Bipolar disorder is a mental illness marked by extreme mood episodes ranging from mania to depression. Anxiety can be a symptom of bipolar disorder as stated by Dr. Emil Kraepelin, back in 1921. The International Society for Bipolar Disorders (ISBD) also claimed that anxiety is a symptom of bipolar disorder in a Task Force report on “mixed states” in bipolar disorder. They described this anxiety as:
- General hyperarousal
- Inner tension
- “Frantically anxious”
Individuals in mixed states may feel increased energy and have racing thoughts while also experiencing hopelessness and despair. They may have insomnia and increased risky behavior but also feel empty and blank inside and have unexplained crying spells.
While anxiety can be a symptom of bipolar disorder, it can also be a separate condition in addition to bipolar disorder. Having more than one condition or disorder is referred to as “co-morbid” and basically means that the two conditions stand alone and are not a symptom of one or the other.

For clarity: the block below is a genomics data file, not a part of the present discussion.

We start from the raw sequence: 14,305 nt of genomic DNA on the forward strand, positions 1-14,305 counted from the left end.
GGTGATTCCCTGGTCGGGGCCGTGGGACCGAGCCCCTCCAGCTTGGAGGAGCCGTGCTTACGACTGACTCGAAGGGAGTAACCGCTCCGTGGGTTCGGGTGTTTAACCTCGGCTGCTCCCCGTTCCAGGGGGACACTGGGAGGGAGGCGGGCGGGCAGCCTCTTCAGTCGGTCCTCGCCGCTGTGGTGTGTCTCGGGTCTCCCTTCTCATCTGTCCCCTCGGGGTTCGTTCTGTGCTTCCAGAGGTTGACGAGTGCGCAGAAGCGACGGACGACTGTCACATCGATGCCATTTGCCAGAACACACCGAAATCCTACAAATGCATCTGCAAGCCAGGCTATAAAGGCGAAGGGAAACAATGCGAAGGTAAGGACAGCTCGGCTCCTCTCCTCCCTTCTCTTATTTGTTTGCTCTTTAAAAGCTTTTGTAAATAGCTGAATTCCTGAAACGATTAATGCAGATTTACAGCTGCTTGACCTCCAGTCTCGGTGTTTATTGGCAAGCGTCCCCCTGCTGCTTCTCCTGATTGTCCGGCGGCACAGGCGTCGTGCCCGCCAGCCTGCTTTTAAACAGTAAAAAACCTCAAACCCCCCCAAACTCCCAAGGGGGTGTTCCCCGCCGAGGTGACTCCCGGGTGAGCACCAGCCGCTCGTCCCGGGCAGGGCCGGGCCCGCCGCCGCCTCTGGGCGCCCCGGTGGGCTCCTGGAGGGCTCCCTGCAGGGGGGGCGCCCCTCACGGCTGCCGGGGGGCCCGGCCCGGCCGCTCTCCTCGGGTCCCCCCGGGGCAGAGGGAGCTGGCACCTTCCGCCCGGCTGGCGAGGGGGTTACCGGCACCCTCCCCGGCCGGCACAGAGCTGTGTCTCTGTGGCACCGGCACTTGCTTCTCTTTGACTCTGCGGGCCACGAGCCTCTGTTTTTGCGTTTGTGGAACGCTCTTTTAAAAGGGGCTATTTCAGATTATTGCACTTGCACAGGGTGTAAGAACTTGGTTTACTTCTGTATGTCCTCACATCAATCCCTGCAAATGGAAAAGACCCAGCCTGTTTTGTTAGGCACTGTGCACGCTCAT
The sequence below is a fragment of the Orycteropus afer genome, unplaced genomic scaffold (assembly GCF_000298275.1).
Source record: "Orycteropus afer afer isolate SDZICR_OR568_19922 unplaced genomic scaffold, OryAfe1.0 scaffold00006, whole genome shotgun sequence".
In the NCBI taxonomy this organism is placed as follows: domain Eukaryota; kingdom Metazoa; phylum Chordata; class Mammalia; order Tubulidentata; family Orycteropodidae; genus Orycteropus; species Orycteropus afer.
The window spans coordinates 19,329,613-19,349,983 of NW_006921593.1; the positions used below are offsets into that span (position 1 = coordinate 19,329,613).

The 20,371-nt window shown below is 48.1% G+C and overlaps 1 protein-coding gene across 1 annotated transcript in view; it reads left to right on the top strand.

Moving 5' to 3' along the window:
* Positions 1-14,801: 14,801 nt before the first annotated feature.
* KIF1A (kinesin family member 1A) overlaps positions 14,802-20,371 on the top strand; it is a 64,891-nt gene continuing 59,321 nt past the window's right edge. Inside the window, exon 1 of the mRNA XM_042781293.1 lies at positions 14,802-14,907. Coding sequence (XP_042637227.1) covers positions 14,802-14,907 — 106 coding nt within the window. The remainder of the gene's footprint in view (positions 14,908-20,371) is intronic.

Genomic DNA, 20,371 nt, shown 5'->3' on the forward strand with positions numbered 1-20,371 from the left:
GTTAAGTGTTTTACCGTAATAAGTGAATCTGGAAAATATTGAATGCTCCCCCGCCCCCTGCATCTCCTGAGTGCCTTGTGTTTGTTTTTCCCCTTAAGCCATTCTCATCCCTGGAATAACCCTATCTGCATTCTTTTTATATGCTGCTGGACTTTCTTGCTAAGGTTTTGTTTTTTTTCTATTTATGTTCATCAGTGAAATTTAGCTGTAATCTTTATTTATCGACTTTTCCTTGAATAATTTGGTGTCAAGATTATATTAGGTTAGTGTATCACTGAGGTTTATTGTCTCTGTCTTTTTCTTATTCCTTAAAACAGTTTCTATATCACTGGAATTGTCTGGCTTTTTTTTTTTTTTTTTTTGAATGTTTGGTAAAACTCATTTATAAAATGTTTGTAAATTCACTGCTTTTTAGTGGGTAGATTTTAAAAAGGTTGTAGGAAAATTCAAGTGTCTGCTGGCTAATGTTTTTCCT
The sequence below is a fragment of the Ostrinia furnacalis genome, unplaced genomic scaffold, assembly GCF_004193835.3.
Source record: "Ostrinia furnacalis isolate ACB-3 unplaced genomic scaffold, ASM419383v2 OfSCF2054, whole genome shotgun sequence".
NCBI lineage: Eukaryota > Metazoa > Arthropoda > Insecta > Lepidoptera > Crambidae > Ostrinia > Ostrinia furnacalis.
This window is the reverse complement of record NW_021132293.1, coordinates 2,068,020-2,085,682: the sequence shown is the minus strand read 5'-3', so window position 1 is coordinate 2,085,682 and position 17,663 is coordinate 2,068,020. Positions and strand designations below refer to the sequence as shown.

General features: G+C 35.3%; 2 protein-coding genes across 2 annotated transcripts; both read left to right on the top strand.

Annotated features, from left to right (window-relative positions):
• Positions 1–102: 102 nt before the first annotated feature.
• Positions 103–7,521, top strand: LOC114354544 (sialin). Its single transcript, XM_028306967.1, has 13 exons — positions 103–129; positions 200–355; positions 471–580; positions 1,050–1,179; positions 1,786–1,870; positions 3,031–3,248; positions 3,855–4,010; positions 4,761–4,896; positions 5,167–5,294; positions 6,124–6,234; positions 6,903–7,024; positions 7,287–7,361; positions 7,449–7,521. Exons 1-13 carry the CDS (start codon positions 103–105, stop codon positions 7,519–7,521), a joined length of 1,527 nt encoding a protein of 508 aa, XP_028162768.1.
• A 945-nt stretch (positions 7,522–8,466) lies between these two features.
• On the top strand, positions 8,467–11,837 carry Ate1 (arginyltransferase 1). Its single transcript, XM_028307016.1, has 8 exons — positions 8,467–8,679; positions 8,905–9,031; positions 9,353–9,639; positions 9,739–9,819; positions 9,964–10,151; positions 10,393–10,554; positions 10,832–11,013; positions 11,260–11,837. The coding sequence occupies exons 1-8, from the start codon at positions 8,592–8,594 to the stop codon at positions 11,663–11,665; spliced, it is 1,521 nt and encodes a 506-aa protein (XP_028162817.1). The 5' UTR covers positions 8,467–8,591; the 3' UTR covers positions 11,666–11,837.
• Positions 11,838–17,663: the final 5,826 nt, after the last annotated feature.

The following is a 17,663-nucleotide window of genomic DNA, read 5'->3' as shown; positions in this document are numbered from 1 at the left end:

It is important to know the difference because if the anxiety is coming from the bipolar disorder then it should get better when the bipolar disorder gets better. If not, then when the bipolar disorder is stabilized, the anxiety may still persist.
There are several types of anxiety disorders. They include:
- Generalized Anxiety Disorder (GAD)
- Social Phobia
- Panic Disorder (with or without Agoraphobia)
- Post-Traumatic Stress Disorder (PTSD)
- Obsessive-Compulsive Disorder (OCD)
- Specific Phobias
Regardless of whether the anxiety is a symptom of the bipolar disorder or in addition to the bipolar disorder, mood stabilizers are recommended as first line treatment choice due to the potentially mania-inducing risk of antidepressants in patients with bipolar disorder. Psychotherapy or cognitive behavioral therapy is sometimes then recommended even before antidepressants as well.